For thirty years, the brothers squabbled bitterly. Beforehis death in 1801, the ailing Gumprich drafted a will to reconcile his sons. "Never part," he intoned. "Only through unity will you be strong and will your business flourish.... Mark my last words and admonitions."! Ignoring their dying father's injunction, the brothers fought on. At one point, they didn't speak for a year, if legend is to be believed. At the Hamburg stock exchange, they turned from each other in so rhythmic and reflexive a manner that people said it resembled a nimble square dance. Brokers would buy foreign exchange from one brother, then sell it to the other at a higher price. But in one area they agreed: Neither brother severed his Jewish roots, which was then unthinkable. When Moses Marcus and Gerson drew up their first partnership agreement in 1810, it was written in German with Hebrew lettering and dated 20 Sivan 5570 by the Jewish calendar.
From 1806 to 1814, Hamburg was occupied by Napoleon's troops and effectively annexed to France. For gentile residents, the occupation lacked redeeming features, since the new authorities levied heavy taxes and confiscated property owned in Hamburg by the British. The Jews, however, were in a quandary since the French Revolution had emancipated the Jews while Napoleon had liberated Italian ghettos. In fact, the otherwise brutal French reign proved something of a honeymoon for Hamburg Jews, who briefly enjoyed rights equal to other citizens and could buy houses and property in once-taboo streets.
In 1812, the French tried to extort five hundred thousand francs from the Jewish community by arresting Gerson and interning him with other wealthy Jews on the Liineburg Heath. Relieved to be rid of Gerson, Moses Marcus stalled in paying his ransom and only capitulated under extreme duress from the Jewish community. By one account, he greeted his brother's release with the retort, "Why don't they keep him for goodl'? Meanwhile, in prison, the sociable Gerson learned French and tried to drum up business with the military government.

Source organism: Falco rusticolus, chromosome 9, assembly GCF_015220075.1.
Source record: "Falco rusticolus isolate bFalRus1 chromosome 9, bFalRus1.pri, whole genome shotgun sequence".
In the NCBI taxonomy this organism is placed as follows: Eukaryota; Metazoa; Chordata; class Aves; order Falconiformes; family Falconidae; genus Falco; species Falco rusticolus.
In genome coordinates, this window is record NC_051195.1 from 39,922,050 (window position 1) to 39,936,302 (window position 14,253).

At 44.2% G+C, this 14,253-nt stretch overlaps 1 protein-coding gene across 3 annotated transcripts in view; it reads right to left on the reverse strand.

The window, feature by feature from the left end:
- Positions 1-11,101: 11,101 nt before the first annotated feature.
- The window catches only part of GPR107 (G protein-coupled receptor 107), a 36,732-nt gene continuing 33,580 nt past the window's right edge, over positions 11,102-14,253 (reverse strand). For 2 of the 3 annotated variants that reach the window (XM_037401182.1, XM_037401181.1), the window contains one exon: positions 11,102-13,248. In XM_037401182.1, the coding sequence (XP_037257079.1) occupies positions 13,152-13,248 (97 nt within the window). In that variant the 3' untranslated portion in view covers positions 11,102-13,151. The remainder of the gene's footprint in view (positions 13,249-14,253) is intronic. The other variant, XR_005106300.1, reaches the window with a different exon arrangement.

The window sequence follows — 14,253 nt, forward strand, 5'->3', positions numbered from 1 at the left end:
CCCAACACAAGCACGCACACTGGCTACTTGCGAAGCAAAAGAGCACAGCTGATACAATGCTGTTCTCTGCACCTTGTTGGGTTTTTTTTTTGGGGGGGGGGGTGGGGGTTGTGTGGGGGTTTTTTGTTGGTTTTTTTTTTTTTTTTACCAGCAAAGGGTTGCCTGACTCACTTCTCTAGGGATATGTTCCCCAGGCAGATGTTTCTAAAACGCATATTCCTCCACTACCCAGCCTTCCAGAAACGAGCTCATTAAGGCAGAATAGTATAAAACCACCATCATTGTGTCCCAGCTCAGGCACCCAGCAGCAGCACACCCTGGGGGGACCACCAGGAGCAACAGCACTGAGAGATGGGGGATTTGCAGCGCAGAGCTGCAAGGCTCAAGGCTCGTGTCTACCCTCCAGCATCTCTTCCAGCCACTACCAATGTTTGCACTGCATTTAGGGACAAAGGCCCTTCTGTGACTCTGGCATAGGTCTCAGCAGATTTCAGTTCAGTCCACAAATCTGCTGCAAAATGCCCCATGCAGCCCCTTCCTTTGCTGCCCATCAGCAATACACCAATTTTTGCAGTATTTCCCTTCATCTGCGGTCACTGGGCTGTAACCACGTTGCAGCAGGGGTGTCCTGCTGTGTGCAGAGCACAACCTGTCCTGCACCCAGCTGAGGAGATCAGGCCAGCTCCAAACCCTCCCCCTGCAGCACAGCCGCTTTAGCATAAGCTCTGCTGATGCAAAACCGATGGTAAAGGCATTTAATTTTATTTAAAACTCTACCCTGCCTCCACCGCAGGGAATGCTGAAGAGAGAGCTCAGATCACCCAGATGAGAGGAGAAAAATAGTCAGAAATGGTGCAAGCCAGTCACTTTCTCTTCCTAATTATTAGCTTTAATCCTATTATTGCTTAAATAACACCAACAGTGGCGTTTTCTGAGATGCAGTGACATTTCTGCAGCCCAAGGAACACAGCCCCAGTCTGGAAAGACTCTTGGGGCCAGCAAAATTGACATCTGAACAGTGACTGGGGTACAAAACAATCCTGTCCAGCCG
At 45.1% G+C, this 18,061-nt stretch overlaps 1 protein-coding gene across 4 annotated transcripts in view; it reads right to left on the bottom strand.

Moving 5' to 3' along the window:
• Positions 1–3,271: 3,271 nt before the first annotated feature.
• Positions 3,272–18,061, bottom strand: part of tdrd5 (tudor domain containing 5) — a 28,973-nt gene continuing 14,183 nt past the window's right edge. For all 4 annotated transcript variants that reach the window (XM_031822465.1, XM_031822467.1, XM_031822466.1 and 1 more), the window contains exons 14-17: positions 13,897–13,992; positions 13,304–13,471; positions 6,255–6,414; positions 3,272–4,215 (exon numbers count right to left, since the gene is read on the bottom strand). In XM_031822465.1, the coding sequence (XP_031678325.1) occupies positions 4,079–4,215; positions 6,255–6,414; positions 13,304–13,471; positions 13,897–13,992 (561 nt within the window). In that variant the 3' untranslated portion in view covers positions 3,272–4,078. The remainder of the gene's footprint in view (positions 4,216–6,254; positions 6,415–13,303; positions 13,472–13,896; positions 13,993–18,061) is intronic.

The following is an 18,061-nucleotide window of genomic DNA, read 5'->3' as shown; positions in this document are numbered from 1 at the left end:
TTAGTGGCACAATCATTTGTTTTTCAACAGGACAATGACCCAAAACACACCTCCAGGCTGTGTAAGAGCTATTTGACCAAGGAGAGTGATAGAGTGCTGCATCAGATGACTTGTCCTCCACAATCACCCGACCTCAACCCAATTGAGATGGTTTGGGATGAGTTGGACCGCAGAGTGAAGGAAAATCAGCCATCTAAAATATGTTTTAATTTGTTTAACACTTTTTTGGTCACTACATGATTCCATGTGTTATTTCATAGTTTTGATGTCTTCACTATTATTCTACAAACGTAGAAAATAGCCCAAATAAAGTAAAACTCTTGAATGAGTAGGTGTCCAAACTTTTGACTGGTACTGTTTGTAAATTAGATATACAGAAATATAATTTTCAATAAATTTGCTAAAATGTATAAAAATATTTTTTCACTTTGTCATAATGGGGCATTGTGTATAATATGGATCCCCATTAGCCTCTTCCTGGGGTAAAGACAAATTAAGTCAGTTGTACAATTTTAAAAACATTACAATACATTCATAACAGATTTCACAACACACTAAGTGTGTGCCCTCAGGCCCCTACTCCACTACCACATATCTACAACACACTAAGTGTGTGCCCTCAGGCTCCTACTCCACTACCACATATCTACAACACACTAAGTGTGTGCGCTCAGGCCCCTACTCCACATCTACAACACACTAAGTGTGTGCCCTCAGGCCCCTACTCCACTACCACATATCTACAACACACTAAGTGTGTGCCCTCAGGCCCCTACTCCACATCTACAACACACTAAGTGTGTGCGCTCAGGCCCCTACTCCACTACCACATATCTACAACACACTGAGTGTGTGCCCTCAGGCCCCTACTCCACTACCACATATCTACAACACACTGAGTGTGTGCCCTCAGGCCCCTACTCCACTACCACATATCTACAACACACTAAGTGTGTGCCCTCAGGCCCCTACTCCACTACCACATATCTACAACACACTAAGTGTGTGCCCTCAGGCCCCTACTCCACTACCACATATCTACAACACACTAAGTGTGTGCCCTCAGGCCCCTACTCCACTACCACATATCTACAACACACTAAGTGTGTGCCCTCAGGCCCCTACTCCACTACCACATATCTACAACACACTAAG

Ultimately, the occupation damaged the Jewish community by fomenting in its wake a new nationalism heavily laden with Christian overtones. These nationalists glorified German peasants and the medieval past and were distinctly xenophobic and hostile to diversity-traits that would unfortunately persist in the culture. And when the French left, the Jews surrendered their newly won rights. In 1814, Moses Marcus joined a committee that futilely tried to perpetuate these fleeting freedoms acquired under French military rule. Instead, the Hamburg Jews experienced in 1819 the six-day pogrom of the so-called "Hep Hep" riots, instigated by exclusionary guilds that felt threatened by Jewish competition: In Frankfurt, mobs attacked the Rothschild house.
Gerson and Moses Marcus never called a truce in their private civil war. The friction between them surely sharpened when Gerson fell in love with Sara, the strikingly beautiful daughter of Moses Marcus. She was only fourteen, and Moses Marcus must again have been outraged by the irresponsibility of his insouciant, devil-may-care brother who had found fresh ways to offend him.
When Gerson died in 1825, Moses Marcus faced a crisis that sporadically confronts every banking dynasty: he had no male heirs. With his sizable 250,000 Mark Banco fortune, he was ready to furnish a magnificent dowry for Sara: a partnership stake in the bank for any future son-in-law. Sara, a romantic young woman, must have been delighted to receive a marriage offer from her first cousin, Elias Simon Warburg, who had blue eyes, thin blond hair, and a handsome, sensitive, dignified face. But Moses Marcus and his wife, Rosa, thought they were too closely related. In 1829 they arranged for Sara to marry her queer-looking, slit-eyed second cousin, Aby Samuel Warburg, who thereby became a bank partner." Aby seems the one man in Hamburg for whom the hot-blooded Sara felt no amorous attraction, and it must have been a jolting initiation into the hard realities of a banking family.